Amateur photographer magazine technical writer Richard Sibley has been stopped by police while taking photos of snow in Bromley, Kent today.
Richard, who lives nearby, said he was questioned by a Police Community Support Officer as he took pictures of a snow-covered train station.
?He asked what I was doing,’ said Richard (pictured).
‘I replied ?I’m taking photos in the snow?.’
?He said ?I’m asking as this is a time of heightened security?. To which I pointed out that I didn’t think Bromley South Station in the snow would be a likely terrorist target… especially as a potential terrorist could just look up the same images on Google Street View without getting their feet and hands cold’.
In recent years Amateur photographer has been at the forefront of a nationwide campaign to defend photographers? right to take pictures in public, as many fell victim to anti-terror laws.
In the summer, the Government cut back police power to use the controversial Section 44 Terrorism Act stop-and-search rule following a long-running campaign by photography organisations and civil rights activists.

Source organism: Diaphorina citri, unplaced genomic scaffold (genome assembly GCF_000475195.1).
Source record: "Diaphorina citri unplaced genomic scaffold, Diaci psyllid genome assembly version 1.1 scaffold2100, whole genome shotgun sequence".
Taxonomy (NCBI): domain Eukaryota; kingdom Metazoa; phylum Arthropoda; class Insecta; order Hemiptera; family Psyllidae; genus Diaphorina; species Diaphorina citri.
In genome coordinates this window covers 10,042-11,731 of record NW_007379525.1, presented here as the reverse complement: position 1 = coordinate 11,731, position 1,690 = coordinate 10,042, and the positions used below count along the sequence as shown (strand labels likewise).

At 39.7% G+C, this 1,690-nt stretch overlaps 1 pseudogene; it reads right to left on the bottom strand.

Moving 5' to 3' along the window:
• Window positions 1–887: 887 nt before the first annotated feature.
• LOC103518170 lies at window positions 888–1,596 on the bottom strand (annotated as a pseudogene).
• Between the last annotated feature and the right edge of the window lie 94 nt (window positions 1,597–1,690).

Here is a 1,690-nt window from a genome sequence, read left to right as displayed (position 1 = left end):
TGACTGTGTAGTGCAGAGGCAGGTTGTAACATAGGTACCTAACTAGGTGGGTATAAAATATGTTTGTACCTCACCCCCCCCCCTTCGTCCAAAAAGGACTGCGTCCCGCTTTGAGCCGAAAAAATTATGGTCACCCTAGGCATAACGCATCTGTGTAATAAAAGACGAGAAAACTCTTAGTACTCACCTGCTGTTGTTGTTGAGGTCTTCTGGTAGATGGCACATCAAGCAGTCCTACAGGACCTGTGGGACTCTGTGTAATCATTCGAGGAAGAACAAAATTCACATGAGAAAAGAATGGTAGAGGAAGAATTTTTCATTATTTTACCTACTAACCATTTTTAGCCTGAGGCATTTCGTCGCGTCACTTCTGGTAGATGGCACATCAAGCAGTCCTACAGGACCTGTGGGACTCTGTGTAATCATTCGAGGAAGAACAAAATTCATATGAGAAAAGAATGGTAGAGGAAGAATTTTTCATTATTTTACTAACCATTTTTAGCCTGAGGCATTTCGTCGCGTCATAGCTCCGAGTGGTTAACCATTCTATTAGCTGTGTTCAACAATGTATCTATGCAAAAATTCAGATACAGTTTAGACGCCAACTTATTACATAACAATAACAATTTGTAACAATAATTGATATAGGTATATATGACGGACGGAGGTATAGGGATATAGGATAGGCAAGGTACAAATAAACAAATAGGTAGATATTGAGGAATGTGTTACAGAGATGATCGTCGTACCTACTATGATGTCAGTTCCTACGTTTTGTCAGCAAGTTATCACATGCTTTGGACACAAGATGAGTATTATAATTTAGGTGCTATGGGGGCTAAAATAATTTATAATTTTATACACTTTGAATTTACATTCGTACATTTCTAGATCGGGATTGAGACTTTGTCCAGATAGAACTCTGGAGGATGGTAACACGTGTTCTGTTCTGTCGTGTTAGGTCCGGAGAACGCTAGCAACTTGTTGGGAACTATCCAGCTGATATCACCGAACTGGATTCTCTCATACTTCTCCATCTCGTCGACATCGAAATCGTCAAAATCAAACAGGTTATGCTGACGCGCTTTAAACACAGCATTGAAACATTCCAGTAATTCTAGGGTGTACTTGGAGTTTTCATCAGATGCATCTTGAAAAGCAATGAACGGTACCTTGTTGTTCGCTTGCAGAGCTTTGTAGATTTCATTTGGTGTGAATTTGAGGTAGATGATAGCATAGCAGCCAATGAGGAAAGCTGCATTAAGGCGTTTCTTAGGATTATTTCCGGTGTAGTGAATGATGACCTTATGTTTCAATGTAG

Section 44 – recently overhauled – allowed officers to stop a person without reasonable grounds for suspicion, while Section 58A – introduced in February last year – makes it a potential offence to photograph a police officer.
In August, Home Secretary Theresa May said the use of counter-terrorism legislation in relation to photography would be reviewed as a ‘priority’ as part of a rapid overhaul of anti-terrorism laws.
The results of the review are due to be published shortly.
She added: ‘I want a counter-terrorism regime that is proportionate, focused and transparent. We must ensure that in protecting public safety, the powers we need to deal with terrorism are in keeping with Britain’s traditions of freedom and fairness.
‘We will look at the evidence presented to us and where it is clear that legislation needs to be amended or powers need to be rolled back, we will do so.’
The results of the anti-terrorism review were originally due to be published in the autumn.
Changes to anti-terror laws will be introduced as part of the Freedom Bill.
? AP will report further details of Richard’s experience as they become available.
Picture credit: Richard Sibley